Running in the evening wasn’t an option because I’d already arranged to meet up with a friend from school. Although the pub food was a little underwhelming, it was good to see Sarah for the first time in ages. Sarah unfortunately had to leave earlier than planned due to a poorly child, so I walked home and headed to bed at a sensible time.

Sunday – 30 mins steady

I took one look at the weather, and decided to postpone my 90 minute run until Monday morning. While we definitely needed the rain, I didn’t see any point in getting cold and wet – my running coat is in Wallingford – when the Bank Holiday meant that I had the option of running the following day.

I definitely made the right decision, as I found running for half an hour in the wind and rain quite hard, probably because I set out at a ridiculous, unsustainable pace. I’ve no idea why but I had hardly any energy and felt like I was running on empty. If the tiredness continues, I might treat myself to another Thriva test just to rule out any issues. Collage 19So that’s the fifth week of my Royal Parks training not really completed; only another seven weeks to go. Although week five was slightly more successful than the previous week; I’m just a little concerned about the longer runs I missed.

Week six is described as a taper week with a mini target race. The schedule recommends completing a 10k race or time trial on Sunday. I’ve already entered the Little Aston 5 mile race so will see if I can improve the 5 mile time I ran way back in 2013. Training has got off to a good start as I completed a 90 minute long run first thing this morning. The aim is to complete a fast (?) 25 minute run tomorrow, a steady 45 minute run on Thursday and a slow 15 minute run on Saturday.

Fingers crossed I don’t get injured as I’m really looking forward to the Lichfield 10k on Sunday September 9th.

Training totals

  • Runs: 15
  • Time: 9 hours 50 mins
  • Distance: 58.40 miles

Fundraising total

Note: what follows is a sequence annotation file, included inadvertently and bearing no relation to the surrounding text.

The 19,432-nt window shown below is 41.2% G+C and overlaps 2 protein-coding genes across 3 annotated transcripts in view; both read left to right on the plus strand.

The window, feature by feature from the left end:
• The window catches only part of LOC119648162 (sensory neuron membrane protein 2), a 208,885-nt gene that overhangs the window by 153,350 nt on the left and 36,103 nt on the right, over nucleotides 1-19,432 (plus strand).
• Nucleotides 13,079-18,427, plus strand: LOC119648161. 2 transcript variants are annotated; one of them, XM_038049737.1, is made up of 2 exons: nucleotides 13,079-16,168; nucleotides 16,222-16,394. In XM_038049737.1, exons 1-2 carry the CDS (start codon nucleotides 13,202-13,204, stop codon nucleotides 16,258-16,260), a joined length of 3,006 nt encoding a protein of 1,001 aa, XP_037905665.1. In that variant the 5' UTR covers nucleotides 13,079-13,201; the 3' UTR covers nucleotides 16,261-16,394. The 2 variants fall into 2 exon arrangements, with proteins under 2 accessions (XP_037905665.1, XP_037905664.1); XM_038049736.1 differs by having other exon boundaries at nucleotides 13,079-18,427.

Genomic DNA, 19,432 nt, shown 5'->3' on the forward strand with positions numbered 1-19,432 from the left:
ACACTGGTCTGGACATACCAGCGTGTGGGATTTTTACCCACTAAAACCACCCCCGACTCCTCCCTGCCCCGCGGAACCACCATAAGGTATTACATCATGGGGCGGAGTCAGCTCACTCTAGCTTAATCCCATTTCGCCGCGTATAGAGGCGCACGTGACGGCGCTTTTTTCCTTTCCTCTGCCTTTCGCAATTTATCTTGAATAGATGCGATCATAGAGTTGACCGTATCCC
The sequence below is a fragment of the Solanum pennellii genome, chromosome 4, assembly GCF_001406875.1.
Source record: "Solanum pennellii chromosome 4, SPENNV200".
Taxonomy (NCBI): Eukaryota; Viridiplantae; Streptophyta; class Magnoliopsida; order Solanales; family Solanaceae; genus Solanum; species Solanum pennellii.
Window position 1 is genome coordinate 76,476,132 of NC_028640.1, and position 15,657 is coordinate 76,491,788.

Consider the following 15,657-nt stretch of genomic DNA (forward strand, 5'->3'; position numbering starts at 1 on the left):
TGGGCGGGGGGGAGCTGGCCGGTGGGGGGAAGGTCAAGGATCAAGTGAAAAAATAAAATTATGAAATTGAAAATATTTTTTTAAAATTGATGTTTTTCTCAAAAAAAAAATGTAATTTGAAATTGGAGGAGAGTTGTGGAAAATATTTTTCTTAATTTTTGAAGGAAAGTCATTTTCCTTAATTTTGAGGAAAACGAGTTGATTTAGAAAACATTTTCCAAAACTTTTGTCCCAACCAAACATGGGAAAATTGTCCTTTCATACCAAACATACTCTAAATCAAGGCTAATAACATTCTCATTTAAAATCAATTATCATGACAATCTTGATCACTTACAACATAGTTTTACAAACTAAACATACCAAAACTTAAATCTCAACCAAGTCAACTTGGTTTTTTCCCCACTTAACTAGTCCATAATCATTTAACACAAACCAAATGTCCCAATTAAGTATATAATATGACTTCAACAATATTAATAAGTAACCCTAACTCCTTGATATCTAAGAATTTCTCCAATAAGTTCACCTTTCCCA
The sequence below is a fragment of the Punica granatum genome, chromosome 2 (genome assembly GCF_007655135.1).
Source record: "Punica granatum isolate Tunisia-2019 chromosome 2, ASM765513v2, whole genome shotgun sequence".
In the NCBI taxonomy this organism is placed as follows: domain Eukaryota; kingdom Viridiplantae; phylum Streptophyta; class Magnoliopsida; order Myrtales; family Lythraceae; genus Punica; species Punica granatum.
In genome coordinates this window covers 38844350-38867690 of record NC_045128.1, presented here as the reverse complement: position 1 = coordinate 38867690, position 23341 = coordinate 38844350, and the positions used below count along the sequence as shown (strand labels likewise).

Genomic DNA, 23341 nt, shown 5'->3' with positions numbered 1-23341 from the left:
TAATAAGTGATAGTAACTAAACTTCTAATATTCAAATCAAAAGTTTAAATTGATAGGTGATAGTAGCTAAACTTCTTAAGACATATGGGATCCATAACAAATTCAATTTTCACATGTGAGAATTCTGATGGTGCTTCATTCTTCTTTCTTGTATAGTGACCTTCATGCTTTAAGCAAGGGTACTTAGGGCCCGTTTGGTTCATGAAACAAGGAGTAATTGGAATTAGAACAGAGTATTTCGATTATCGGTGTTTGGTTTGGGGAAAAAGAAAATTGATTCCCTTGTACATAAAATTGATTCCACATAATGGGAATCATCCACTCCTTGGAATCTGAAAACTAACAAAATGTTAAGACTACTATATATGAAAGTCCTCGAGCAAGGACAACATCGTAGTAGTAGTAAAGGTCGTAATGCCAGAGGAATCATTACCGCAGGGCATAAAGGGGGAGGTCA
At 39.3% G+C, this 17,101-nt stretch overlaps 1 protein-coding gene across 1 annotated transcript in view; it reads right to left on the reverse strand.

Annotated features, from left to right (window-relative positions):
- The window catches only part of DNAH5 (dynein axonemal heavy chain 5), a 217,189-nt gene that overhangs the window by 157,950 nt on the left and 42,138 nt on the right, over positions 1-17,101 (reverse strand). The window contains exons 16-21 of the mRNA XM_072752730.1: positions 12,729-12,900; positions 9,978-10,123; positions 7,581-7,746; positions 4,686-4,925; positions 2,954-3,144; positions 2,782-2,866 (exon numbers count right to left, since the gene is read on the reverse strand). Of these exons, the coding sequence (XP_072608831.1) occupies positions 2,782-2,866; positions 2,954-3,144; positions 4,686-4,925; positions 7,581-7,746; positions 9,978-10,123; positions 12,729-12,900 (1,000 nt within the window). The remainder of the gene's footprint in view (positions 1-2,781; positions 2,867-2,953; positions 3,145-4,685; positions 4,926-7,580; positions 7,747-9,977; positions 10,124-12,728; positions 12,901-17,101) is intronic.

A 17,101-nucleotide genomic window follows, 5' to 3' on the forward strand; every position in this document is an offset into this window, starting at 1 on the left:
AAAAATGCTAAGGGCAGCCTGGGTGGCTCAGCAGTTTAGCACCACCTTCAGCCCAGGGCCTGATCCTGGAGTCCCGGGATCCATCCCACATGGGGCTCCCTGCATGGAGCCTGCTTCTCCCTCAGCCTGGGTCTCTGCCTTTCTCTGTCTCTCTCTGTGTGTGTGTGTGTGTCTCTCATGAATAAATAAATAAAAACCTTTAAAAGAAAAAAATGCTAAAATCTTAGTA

• £300 (no change from last week)

Niggleometer

  • Right knee: 2/10
  • Left foot: 4/10

Do you ever switch your training runs around or do you stick to your training plan? I’m hoping that all the changes I’ve been making don’t come back to haunt me in October.

Would you pay £5 to enter a guess the half marathon finish time competition? The prize will be a pair of AfterShokz Trekz Air headphones. Apologies for the rather random fundraising question.

The inaugural Sutton Park parkrun

Good morning. I can’t believe its Thursday already, I can almost smell the long weekend. Time flies when I’m in Wallingford.

Regular readers of this blog will be aware I participated in the inaugural Sutton Park parkrun last weekend. Before I share my thoughts on my new ‘home’ parkrun, I thought I’d start with a bit of history.Sutton Park parkrun start

[Photo: Richard Hill]

Way back at the start of 2010, I was a member of a group of local runners who were keen to get a parkrun up and running – apologies for the terrible pun – in Sutton Park. We failed. I think another group of runners tried and failed a few years later. At one stage it felt like parkrun would never come to Sutton Park. A shame when you consider the lack of parkruns in Birmingham and the fact that Sutton Park is so popular with runners.